HULL is the UK’s 2017 “City of Culture”. I have never been there but I feel I have. It was, of course, where Philip Larkin lived for much of his life. He was the librarian at its university, a post he took up in 1955 and held until his death in 1985 at the age of 63. Obviously, he was best known as a poet but Larkin was a serious librarian and well-respected in the profession. As with many librarians in higher education, one of his chief bugbears was self-aggrandising members of the academic contingent, of whom there were more than a few. They were never shy in promoting their own, often unreadable and meretricious efforts and shamelessly petitioned and pressurised Larkin to acquire them for the library. Whenever he spied such individuals in his bailiwick he would seek refuge in the stacks until they were gone.
One of best anecdotes about Larkin and Hull is to be found in Jonathan Raban’s Coasting, an often hilarious account of a journey by boat round the British Isles. Raban, who was educated at Hull’s university, berthed for a night at Humberside port. Hull, he reported, was “baleful” but “a long way from being morose”, taking the demise of the fishing industry in the same manner that it had taken the Blitz.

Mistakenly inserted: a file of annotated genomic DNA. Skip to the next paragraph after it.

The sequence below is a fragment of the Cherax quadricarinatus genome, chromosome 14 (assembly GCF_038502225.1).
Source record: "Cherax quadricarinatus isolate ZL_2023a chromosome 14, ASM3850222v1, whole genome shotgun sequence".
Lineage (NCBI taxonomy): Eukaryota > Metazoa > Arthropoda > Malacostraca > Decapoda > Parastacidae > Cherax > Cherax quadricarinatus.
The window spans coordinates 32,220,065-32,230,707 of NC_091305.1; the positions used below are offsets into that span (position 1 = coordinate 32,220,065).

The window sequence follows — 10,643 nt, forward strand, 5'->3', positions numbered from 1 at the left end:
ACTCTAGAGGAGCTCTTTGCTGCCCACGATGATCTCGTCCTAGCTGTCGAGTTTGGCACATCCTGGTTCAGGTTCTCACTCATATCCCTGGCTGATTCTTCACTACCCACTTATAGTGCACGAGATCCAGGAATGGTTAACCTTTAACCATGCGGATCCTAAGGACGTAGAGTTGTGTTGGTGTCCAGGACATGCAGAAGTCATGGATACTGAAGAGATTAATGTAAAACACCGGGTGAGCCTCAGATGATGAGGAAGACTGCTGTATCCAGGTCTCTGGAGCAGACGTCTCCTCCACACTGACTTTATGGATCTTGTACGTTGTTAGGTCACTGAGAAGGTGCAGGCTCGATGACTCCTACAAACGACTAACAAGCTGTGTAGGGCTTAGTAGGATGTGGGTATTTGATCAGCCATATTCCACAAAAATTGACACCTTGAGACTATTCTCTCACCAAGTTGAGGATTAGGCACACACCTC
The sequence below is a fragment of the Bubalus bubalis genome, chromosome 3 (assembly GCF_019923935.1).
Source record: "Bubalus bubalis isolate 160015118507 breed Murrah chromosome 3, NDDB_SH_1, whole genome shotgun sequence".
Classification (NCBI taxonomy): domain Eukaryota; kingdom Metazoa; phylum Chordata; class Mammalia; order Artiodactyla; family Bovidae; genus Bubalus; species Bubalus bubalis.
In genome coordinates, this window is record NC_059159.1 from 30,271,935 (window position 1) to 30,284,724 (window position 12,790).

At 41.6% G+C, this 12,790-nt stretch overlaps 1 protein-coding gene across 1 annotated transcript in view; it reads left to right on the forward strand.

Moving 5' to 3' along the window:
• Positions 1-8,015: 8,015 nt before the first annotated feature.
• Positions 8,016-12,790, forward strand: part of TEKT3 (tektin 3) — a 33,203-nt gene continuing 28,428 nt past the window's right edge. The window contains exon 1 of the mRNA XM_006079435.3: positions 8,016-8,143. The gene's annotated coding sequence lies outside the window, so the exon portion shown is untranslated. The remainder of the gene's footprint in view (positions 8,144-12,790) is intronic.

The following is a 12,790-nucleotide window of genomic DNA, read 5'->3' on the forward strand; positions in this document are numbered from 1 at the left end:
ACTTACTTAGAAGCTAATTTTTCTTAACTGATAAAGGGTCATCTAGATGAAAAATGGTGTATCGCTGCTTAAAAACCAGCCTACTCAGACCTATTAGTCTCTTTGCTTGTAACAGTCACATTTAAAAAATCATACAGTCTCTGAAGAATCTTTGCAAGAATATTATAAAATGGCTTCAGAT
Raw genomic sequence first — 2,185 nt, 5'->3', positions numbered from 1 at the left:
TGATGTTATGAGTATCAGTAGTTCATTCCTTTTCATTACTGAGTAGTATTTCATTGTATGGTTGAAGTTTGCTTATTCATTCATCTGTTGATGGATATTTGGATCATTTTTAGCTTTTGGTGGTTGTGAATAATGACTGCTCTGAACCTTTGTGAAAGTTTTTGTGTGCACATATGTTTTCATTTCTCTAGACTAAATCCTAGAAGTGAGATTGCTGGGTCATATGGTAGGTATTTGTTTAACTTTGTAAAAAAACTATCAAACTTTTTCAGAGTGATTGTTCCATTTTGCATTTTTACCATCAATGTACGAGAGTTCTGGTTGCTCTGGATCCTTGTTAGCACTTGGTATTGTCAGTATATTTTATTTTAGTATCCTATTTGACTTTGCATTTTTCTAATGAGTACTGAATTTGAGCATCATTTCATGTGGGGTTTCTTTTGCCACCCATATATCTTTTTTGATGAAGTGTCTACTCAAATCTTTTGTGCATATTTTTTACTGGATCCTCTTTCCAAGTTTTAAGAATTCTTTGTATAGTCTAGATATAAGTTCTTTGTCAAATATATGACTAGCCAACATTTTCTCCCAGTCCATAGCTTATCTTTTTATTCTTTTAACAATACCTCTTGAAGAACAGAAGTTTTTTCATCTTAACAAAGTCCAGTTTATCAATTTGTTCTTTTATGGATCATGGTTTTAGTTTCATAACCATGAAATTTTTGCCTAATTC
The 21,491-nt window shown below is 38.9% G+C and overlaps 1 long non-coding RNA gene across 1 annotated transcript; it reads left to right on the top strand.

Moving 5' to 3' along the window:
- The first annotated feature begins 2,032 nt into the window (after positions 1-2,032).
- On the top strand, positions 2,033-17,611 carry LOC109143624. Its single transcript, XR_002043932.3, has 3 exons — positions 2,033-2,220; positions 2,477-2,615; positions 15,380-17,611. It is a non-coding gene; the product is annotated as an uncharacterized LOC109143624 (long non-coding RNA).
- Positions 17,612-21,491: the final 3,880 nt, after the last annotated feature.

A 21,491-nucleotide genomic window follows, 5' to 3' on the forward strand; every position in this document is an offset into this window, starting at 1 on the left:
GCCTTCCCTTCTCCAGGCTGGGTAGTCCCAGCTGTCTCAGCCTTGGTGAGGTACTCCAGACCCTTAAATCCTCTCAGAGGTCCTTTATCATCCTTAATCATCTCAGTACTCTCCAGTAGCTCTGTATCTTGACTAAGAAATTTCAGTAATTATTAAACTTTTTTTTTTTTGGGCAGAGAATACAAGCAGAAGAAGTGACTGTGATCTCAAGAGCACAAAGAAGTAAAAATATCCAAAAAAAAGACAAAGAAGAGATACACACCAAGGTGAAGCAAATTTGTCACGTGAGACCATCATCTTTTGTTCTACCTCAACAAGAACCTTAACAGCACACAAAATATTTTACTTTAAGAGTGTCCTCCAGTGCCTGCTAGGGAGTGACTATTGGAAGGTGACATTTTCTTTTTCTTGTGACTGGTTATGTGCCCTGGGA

“If Hull was going to have to endure hard times, it was going to see them out with good graveyard jokes and a face cast in an unflinching, lopsided grin.”
He met up with Larkin, who was then 60. They talked about Kingsley Amis, jazz (“I don’t seem able to listen to records much, now I’ve gone so bloody deaf”), and the novels he would like to write. Raban suggested they dine at a Lebanese restaurant. Larkin was amazed that there might be such a place in Hull. “What sort of food would one get in a Lebanese restaurant? Would it be…mushy?”
Among Larkin’s staff at the university library was Douglas Dunn, who knew Larkin well, and whose debut collection of poetry, Terry Street, was first published in 1969. Then as now, Terry Street was not what Americans might term ‘tony’. As I write you can buy a five-bedroom terraced house there for around £125,000.
Dunn’s poems about it, which I cannot recommend too highly, are sympathetic, unsentimental and bleakly humourful. Sunshine in Hull is rare. It is an out-of-the-way place, an afterthought, litter-strewn, grassless, bedevilled by the usual scourges that accompany deprivation. Husbands beat their wives. Drink is a palliative. Hull, Dunn writes in ‘Sunday Morning Among the Houses of Terry Street’, is: “A city of disuse, a sink, a place,/ Without people it would be like the sea-bottom./ Beneath the street, a thundering of mud.” May it enjoy its year of culture.